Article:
It’s against the backdrop of his son’s tragically early passing that Baker enters the fray that is the Metro Council debate on updating the nondiscrimination ordinance. Prior to the bill’s initial second reading on the Aug. 6 Council agenda, District 22 Councilman Eric Crafton filed a series of amendments to the ordinance.

Crafton’s amendments, which he eventually withdrew, would have made it unlawful to discriminate against Metro workers on the basis of their weight, height, political party affiliation and status as a military veteran.

District 4 Councilman Michel Craddock equated the discrimination gay, lesbian and bisexual individuals face to the mistreatment he’s received over the years because he’s over weight.

Jim Gotto justified his opposition to the ordinance by stating he believes a person’s sexuality is ultimately a choice. The District 12 councilman said it is a mistake to provide a protected class status based on a person’s sexual orientation.

Baker said his colleagues, with whom he has been closely aligned on most Council issues the past two years, would have a different perspective if they had lived through his experiences of having a gay son die of AIDS.

“They need to go through it,” Baker said. “My wife and I have been there and done that and we know what it’s like for people discriminating against people like that. It’s just that they need to go through what we’ve gone through, and then they would realize that’s the reason I had to vote for it and sign on to the bill.”

The bill’s primary sponsor, at-large Councilwoman Megan Barry, said she was grateful for Baker’s support on the bill and his willingness to share his personal experiences.

“I think that Buddy’s story highlights that people have real personal and deep experiences and that gets lost in this,” Barry said.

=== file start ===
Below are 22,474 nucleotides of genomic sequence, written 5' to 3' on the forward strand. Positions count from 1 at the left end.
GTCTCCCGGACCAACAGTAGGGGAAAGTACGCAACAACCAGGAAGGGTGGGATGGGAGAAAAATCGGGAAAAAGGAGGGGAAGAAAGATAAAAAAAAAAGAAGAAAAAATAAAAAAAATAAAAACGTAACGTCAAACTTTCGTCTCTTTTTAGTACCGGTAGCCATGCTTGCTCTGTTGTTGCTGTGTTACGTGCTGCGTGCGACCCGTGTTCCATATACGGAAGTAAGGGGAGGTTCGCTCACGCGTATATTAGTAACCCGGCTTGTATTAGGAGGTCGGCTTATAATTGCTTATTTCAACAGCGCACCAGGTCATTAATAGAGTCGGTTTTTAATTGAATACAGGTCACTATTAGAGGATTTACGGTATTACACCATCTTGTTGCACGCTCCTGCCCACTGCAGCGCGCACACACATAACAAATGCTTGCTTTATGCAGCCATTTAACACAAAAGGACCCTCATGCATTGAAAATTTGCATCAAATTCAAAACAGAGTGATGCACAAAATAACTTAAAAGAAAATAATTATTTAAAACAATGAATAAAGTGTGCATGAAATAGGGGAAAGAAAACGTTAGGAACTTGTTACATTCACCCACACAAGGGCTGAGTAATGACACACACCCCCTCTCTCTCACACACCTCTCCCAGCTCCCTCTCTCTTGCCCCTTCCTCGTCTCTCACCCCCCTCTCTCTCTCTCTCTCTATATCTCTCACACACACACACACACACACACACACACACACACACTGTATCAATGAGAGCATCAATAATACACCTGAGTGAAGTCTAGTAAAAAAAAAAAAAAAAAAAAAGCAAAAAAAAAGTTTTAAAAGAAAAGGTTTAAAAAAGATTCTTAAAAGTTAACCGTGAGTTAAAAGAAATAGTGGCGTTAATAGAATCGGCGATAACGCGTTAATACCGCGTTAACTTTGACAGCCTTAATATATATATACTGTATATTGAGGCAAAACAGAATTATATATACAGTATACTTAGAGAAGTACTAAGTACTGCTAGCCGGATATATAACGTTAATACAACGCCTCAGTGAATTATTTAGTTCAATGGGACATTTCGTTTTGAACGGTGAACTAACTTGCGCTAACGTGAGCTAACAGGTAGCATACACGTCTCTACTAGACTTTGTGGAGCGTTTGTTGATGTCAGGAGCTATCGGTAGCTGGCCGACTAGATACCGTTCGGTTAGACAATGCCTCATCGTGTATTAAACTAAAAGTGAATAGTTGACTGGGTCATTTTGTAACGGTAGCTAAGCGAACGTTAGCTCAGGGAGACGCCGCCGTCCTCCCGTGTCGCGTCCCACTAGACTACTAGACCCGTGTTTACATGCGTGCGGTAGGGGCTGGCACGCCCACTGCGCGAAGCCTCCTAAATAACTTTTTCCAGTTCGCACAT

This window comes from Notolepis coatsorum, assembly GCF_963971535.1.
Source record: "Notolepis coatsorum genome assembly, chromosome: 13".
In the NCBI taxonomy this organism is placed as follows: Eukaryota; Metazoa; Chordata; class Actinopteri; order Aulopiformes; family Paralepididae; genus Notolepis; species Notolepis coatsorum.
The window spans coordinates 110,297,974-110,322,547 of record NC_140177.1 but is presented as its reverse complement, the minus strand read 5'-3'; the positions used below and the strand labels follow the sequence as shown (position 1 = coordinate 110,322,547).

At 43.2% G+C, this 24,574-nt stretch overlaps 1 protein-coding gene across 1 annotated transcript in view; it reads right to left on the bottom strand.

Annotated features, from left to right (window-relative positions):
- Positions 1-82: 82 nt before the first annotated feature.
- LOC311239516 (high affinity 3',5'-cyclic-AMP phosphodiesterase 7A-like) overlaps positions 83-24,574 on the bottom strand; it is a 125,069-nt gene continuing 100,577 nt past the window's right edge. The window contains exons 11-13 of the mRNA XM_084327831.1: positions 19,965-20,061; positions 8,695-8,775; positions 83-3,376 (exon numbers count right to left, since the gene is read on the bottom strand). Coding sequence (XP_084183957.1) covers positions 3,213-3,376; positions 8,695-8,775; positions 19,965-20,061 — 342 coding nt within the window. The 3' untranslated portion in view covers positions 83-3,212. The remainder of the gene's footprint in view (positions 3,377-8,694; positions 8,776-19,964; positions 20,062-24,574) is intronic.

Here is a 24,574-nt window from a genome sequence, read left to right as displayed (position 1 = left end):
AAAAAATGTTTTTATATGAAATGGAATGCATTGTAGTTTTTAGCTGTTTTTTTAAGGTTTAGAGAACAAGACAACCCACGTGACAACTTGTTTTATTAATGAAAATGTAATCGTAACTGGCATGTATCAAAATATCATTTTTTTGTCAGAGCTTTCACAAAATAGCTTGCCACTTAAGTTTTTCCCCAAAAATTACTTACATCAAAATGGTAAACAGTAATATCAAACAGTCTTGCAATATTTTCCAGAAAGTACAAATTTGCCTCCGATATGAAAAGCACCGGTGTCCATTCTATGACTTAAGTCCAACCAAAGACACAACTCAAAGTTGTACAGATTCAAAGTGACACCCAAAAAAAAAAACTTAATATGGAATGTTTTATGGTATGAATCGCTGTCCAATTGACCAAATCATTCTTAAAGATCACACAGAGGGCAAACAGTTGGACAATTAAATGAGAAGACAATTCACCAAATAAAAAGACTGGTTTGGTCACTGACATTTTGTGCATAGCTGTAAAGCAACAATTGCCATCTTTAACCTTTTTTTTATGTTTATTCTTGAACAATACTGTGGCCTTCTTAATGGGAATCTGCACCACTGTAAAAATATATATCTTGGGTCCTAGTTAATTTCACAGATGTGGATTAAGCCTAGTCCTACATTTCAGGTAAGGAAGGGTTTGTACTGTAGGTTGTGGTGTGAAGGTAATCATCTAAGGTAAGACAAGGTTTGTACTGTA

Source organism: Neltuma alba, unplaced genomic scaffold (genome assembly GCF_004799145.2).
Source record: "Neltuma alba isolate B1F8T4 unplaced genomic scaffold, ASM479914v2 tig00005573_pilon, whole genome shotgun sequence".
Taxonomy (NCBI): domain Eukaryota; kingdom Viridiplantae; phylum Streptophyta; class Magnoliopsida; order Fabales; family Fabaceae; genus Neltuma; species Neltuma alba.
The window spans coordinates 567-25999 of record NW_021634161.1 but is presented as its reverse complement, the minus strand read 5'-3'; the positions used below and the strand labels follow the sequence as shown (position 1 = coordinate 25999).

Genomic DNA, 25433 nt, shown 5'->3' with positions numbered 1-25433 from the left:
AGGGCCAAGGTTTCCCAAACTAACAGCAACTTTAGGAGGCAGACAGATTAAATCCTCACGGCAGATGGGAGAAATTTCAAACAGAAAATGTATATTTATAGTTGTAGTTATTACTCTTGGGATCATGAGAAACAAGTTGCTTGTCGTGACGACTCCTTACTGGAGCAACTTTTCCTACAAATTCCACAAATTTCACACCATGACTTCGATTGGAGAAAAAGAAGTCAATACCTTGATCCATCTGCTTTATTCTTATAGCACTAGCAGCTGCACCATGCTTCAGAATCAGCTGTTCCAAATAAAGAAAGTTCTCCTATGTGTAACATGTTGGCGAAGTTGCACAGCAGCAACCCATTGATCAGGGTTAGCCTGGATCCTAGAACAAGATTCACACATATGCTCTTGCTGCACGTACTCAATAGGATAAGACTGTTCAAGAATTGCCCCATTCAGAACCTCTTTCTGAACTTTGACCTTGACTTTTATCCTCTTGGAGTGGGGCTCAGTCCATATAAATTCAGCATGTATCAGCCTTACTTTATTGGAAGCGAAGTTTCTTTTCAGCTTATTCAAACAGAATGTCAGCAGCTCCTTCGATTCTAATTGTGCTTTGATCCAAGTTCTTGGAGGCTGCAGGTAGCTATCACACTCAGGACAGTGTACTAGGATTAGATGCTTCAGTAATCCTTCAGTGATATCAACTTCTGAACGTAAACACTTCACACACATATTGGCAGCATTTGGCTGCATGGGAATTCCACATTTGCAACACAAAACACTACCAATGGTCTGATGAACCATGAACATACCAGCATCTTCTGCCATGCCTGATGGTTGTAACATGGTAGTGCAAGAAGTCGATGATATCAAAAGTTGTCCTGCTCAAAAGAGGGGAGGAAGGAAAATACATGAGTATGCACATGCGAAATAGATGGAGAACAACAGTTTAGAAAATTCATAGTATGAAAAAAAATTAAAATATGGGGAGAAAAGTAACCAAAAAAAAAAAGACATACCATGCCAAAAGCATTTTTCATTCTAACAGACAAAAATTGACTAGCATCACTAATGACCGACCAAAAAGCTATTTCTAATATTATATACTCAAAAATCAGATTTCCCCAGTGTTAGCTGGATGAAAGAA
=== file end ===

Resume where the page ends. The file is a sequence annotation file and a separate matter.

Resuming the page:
With the bill facing a second reading vote from a divided Council, Audrey said she’s proud of her husband for taking a stand on the issue. Already Baker has decided to seek re-election in two years and Audrey said it’s unclear what her husband’s West Nashville constituents will make of his support for the ordinance.

“When Megan asked him to sign the bill, I was surprised he did because of people’s attitudes they might take against him because of it,” Audrey said. “Because, he has decided to run again and I don’t want people to change their attitudes about him.

“But I’m proud of him. I think he’s proven what a good man he is.”

Wonder how the vote will turn out? Handicapping the vote.

10 Comments on this post:

By: OPENmindedONE on 8/13/09 at 6:09

Councilman Baker should be praised for standing up for what is right. I'd like to know when Jim Gotto decided he was heterosexual.......

By: MeretriciousCreation on 8/13/09 at 7:51

I first had contact with Buddy Baker during the recent push to stop May Town and I have to say this is a man who listens and tries to represent ALL of his constituents fairly. His primary concern is the safety and happiness of everyone he represents.
I find it ignorant and appalling that there are still people who believe that being gay is a choice. Why in God's name would some one choose to be discriminated against, hated and possibly even killed for who they love? It's madness to think that one's sexuality is a choice! I applaud Mr. & Mrs. Baker for sharing such an obviously painful story with everyone and I thank them for letting love conquer all in the case of their son. I wish that more people could see past that which blinds them to the people underneath the labels they are given. I for one will vote for Buddy when the time comes, he has done right by me and what I believe despite our basic political differences.

By: Kosh III on 8/13/09 at 7:53

Religious opinion has special protection rights yet it is a CHOICE of lifestyle.

By: JohnR on 8/13/09 at 8:00